Some Final Thoughts on Campaign ’08
A wrap-up of possibly overlooked polling trends and end-of-campaign happenings.
Video Games: Adults are Players Too
Video games aren’t just child’s play; more than half of adults and about a quarter of seniors are digital gamers too.
Obama’s Online Opportunities
For a host of reasons, the new administration needs to develop a national broadband strategy but research suggests that users must be central actors in its design.
Americans Claim to Like Diverse Communities but Do They Really?
People express pro-diversity attitudes to pollsters but U.S. neighborhoods have grown more politically and economically homogenous in recent decades, according to analyses of election returns and U.S. Census data.
India: Global Optimism, Local Fears
Recent Pew Global Attitudes surveys show India clearly embracing the economic aspects of globalization. But, even before the Mumbai terrorist attacks, the Indian public was greatly worried about terrorism.
Winds of Political Change Haven’t Shifted Public’s Ideology Balance
Still, ideological labels don’t always predict policy opinions; e.g.,about half of self-described conservatives say that all or some of the Bush tax cuts should be repealed while many liberals support off-shore drilling.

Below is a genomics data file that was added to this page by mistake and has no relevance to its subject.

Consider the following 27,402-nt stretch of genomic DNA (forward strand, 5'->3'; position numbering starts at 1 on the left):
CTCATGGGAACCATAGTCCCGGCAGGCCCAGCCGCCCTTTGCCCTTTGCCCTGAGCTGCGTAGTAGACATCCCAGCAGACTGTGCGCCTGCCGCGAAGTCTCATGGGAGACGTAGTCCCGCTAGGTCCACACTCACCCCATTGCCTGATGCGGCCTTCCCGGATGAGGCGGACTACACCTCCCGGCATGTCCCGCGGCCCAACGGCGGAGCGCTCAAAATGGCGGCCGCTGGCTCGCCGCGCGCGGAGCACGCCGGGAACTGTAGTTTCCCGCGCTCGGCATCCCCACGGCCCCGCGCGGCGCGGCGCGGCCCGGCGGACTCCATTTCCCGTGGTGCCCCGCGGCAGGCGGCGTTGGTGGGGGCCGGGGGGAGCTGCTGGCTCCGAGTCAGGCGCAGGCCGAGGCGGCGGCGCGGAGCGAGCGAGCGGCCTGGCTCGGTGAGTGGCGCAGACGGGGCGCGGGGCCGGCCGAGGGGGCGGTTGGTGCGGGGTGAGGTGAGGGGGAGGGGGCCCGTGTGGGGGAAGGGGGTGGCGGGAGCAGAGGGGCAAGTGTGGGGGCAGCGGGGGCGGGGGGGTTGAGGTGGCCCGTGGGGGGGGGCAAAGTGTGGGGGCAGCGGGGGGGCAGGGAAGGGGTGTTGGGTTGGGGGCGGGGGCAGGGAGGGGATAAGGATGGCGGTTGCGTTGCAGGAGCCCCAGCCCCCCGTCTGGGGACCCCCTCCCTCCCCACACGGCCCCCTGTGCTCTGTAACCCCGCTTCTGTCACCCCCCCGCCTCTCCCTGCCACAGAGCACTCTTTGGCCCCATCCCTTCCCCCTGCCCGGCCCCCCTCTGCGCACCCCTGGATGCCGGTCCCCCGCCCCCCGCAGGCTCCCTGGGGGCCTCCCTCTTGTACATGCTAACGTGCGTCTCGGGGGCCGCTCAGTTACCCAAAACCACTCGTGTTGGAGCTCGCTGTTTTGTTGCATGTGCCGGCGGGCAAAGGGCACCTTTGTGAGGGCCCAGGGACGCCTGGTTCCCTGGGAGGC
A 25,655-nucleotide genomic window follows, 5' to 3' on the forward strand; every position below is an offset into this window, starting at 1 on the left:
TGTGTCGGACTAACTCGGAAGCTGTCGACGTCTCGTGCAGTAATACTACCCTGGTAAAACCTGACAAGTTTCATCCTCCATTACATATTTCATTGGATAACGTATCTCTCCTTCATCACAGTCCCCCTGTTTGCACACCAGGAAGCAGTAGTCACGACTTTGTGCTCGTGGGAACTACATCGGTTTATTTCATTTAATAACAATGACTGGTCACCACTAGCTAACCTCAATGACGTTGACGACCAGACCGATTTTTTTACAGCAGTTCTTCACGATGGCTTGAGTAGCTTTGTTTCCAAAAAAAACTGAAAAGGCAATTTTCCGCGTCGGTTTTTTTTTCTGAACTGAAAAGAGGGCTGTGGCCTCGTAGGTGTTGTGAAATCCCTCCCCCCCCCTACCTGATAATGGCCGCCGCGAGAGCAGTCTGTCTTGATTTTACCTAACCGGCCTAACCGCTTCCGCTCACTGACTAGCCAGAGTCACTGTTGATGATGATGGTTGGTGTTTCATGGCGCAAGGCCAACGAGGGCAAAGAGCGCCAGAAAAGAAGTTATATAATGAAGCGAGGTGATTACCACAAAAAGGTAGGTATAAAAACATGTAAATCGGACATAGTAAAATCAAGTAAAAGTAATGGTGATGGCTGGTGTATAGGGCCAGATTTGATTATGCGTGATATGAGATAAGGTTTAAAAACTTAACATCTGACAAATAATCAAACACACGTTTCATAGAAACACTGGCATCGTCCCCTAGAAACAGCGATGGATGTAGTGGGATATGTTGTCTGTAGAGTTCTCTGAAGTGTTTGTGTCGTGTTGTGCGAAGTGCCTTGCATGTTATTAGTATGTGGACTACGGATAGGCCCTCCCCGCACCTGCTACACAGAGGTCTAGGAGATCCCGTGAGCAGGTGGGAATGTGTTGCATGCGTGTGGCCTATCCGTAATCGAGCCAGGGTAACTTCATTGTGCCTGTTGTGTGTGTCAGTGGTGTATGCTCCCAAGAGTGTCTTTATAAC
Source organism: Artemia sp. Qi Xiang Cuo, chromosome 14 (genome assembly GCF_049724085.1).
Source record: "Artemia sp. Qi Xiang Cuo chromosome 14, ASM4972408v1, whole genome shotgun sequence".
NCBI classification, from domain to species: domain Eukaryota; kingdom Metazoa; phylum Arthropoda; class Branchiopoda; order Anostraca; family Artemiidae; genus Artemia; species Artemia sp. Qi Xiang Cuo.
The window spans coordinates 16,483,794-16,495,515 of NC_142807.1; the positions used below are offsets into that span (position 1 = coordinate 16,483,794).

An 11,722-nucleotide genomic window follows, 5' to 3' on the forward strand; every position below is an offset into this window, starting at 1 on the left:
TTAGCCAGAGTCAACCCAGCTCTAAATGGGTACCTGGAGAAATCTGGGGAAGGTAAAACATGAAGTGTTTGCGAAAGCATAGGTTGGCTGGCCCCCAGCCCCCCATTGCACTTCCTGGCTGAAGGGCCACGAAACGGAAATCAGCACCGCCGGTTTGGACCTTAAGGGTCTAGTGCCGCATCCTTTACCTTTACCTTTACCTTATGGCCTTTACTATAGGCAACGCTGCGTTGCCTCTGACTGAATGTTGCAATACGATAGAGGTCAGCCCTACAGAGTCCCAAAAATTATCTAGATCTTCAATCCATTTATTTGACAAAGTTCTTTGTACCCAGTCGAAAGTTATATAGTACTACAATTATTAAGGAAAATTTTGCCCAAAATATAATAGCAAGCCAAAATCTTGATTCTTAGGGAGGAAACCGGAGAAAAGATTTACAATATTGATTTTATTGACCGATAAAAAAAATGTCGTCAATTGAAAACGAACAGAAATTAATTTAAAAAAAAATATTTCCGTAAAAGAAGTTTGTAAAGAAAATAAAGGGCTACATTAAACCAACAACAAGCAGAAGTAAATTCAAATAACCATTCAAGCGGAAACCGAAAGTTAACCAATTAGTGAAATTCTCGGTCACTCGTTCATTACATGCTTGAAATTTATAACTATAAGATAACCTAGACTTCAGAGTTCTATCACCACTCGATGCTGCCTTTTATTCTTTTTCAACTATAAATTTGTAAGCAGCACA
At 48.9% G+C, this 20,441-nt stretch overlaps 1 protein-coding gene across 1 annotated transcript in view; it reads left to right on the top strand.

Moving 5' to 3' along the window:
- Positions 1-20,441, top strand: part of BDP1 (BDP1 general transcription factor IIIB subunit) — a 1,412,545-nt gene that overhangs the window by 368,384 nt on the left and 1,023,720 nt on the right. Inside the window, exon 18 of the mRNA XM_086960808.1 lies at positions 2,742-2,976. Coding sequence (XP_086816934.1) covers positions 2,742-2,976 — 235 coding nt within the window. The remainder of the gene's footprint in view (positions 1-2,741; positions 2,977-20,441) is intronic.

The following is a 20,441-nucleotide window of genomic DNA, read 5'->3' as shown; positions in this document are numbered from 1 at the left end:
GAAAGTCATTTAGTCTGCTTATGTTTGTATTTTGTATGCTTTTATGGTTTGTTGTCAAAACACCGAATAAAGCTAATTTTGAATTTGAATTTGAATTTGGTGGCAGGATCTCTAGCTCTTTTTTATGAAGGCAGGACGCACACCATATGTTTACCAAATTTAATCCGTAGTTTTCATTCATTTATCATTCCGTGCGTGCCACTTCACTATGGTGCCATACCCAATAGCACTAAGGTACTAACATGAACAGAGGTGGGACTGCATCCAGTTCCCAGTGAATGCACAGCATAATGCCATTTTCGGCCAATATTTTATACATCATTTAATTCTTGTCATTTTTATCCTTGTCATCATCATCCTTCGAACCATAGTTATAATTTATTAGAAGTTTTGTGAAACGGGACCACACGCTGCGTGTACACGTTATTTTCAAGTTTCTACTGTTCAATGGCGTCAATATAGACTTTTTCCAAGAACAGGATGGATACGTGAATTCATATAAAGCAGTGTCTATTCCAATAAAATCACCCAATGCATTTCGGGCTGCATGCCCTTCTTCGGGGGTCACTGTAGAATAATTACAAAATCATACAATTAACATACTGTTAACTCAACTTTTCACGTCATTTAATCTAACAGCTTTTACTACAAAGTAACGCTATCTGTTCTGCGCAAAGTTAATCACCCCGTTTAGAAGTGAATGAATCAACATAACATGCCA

Shifting Gears: Auto Bailouts and the Obama Transition Lead the News
Although no other media stories came close to rivaling the economy’s troubles and the emerging face of the incoming administration, one other story drew sensational coverage: piracy on the high seas.
Watching the White House Take Shape
The economy is still No. 1 in news interest, but Americans are also paying close attention to Obama’s cabinet and staff selections. While less attention has been paid to personal matters — like the first family’s new puppy — news about Michelle Obama is now seen by the public as mostly positive, a sharp contrast to the perceived negativity over the summer.
How the Media Cover Health
At a time when health care is a major public policy issue, a new report from the Kaiser Family Foundation and the Project for Excellence in Journalism examines the extent to which health news has been a part of the national news agenda including coverage of the 2008 presidential primary campaign.
How the Media Covered Religion
Religion played a much more significant role in press treatment of Obama than of McCain during the 2008 campaign, but much of the coverage related to false yet persistent rumors that Obama is a Muslim.